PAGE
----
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One of laws most potent and used remedies

Purpose: It orders a person to do an act or not to do an act

Typical injunctions is prohibitory or negative injunction- retrains or forbids D from engaging in wrongful act such as breaching a trust, trespassing on land, etc.

Less common is mandatory or positive injunction – directs D to perform an act, ie performing an agreement etc

While leading definition of injunction is in case of Cardile v LED Builders, this was in fact a case of Mareva order not injunction – such order also known as freezing order, prohibit the D from disposing of their assets. – they require D to take positive steps to preserve assts.

Search orders – known as Anton Pillar Orders. Such orders preserve the evidence the subject matter of the trial and, in common with Mareva Orders, they are both negative and prohibitory in form.


Principles applicable to all Injunctions

  1. The injunction must enforce a legal or equitable cause of action: Cardile v LED Builders
  2. Injunctions are always granted in the discretion of the court
  3. the injunction ‘ought to make clear what it is that the D is required to do or not do’: Currow v Beyond Productions Pty Ltd


NOTE Principle 3:

Last principle is important because D will be guilty of contempt of court and face heavy penalties if the order is breached

In Morris v Redland Bricks Ltd per Lord Upjohn: ‘The court must be careful to see that the D knows exactly in fact what he has to do and this means not as a matter of law but as a matter of fact.

Attorney-general v Punch Ltd: I take as my straight point for an examination of this issue the principle that an injunction must always be expressed with precision and with clarity…if an injunction is to be granted al all, it must be in terms so plain that he who runs may read…this is because of the penal consequences that follow if it breached…the prohibition must extend no further than is necessary to serve the purpose for which the order is to be made.


Giles JA in Orleans Investments Pty Ltd v Minshare Communications Ltd cited Callian J (who in dissent in Maggburry Pty Ltd) ‘that excessively narrow formalism in framing the injunction may wreak its own injustice’…there are limits to the precision and clarity which can be attained…[the P] should not suffer injustice through undue insistence on precise statement of what the A must do or not do.

In Orleans court had to consider the enforcement of a negative contractual promise not to engage in conduct which harm name or reputation of P. Giles JA held that framing of the injunction was a ‘discretionary consideration’ and not ‘a bar to relief if there were less than complete clarity for the A’s future conduct’.


Exclusive Jurisdiction

When injunction is granted in exclusive juris. common law remedied such as damages cannot be awarded because court dealing with infringement of purely equitable right

Not important in this jurisdiction to determine whether common law will provide adequate remedy as in Auxiliary jurisdiction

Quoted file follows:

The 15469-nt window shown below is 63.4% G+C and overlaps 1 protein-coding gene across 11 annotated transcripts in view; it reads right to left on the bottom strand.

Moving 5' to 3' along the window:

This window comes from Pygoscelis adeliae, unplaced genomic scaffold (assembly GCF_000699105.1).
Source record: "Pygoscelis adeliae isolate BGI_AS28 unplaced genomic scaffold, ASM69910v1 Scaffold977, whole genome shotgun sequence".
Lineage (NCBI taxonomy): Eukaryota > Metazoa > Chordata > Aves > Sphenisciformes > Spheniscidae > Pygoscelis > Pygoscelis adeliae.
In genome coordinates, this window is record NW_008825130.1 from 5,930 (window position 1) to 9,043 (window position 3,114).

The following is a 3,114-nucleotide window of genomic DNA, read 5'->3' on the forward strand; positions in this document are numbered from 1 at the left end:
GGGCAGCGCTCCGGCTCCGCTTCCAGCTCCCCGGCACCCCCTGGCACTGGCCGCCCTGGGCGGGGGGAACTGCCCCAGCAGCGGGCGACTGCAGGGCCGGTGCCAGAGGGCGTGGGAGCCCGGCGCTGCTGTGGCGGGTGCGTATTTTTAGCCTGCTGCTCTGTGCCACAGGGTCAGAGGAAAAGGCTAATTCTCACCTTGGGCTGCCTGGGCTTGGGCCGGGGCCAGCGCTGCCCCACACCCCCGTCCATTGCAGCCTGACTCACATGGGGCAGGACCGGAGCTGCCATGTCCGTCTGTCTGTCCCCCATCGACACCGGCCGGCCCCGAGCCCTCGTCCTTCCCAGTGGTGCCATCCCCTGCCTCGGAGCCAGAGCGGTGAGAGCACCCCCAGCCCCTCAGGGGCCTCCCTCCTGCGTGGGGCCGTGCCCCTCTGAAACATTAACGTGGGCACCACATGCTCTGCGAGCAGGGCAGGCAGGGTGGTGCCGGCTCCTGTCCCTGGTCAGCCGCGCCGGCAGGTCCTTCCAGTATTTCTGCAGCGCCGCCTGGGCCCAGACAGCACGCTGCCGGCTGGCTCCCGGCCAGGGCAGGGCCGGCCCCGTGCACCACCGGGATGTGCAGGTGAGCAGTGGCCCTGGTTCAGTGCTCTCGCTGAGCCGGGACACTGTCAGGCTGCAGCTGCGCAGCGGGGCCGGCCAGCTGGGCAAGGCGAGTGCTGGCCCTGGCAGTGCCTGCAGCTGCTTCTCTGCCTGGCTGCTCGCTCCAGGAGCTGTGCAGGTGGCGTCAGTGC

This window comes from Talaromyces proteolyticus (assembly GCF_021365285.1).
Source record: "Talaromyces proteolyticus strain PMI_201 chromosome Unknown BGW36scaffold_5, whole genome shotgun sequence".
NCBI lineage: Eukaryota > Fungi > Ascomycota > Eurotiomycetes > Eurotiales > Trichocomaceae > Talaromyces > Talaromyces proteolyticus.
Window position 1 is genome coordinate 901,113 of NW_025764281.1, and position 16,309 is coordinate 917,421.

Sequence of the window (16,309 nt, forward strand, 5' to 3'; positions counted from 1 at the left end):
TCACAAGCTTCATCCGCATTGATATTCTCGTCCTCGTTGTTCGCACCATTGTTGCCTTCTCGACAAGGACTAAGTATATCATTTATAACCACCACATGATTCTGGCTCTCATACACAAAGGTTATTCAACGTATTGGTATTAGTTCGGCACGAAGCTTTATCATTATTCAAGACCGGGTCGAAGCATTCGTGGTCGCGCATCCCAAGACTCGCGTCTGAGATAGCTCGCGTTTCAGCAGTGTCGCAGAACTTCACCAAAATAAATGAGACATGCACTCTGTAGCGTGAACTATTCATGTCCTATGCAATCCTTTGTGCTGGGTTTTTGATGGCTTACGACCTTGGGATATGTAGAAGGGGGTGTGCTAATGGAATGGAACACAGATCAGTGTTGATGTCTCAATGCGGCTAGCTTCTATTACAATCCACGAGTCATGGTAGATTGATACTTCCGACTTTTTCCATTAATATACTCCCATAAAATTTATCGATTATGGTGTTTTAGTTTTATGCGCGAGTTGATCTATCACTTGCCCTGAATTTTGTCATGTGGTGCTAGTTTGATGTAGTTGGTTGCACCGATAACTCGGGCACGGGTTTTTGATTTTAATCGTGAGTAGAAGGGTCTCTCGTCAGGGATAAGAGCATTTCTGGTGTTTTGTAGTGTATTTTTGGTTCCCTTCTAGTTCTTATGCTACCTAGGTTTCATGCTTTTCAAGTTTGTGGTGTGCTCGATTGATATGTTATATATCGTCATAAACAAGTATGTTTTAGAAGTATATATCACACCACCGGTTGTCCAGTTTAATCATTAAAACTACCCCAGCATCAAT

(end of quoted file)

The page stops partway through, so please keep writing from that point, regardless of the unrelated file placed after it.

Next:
In order to obtain injunction here, P must:

  1. Have an equitable cause of action
  2. satisfy the court that in its discretion it should grant the injunction

Onus: P to establish both elements, although in second D bears the burden of establishing equitable defence if any.

Element 1: Equitable Cause of action

Injunctions are issued to retrain infractions or apprehended infractions of purely equitable rights and obligations.

NO OBLIGATION that right has to be proprietary in nature, although property may be incidentally protected

An injunction will lie to retrain a breach of fiduciary obligation or a breach of a trust: Park v Dawson

An injunction may also be issued against third party who deals with the trust property: Cream Holdings Ltd v Banerjee

Two areas which have created controversy as to whether they are equitable or legal rights are confidential information and Persons right to work




  1. Confidential Information

Subject to defence, an injunction will lie against a person who receives confidential information, such as trade secret, and is threatening to disclose the info.

QUESTION: Confidential info legal or equitable right?

If there is contract or statute prohibiting disclosure it is a legal right and therefore equitable injunction granted under AUXILLIARY JURISIDCTION NOT HERE – hence P must show that damages are inadequate (because in auxiliary)

BUT not all cases concern contract or statutory obligations.

There is also purely equitable obligation of confidence. Lack of common law tort of invasion of privacy has enlivened this are of equity: Campbell v MGN

The inadequacy of damages at common law is irrelevant in this jurisdiction.


  1. Person’s right to work

Equity developed a doctrine protecting a person’s right to work, irrespective of whether that person was a party to a contract which threatened or curtailed that right.

Nagle v Feildman:the true ground of jurisdiction in all these cases is a man’s right to work…a man’s right to work at his trade or profession is just as important, if not more important than his rights or property. Just as the courts will intervene to protect his rights to property so they will also intervene to protect his right to work.

In Curro v Beyond Productions, it was observed that a man’s right to work is not a right in the strict sense. it is merely a liberty. ‘to convert the doctrine that there should be no reasonable retrained on employment into a doctrine that every man has the right to work is in my opinion to depart radically from…the common law, it is in the public interest that a man should be able to exercise his capacity to work. The law does not enforce a right to exercise that capacity; it does no more than remoce the unreasonable impediment upon its exercise.


Element 2: Court’ Discretion

If the P has unclean hands, there is delay, acquiescence or if justice will be best served by granting alternative relief, such as an account for profit, the injunction may be refused.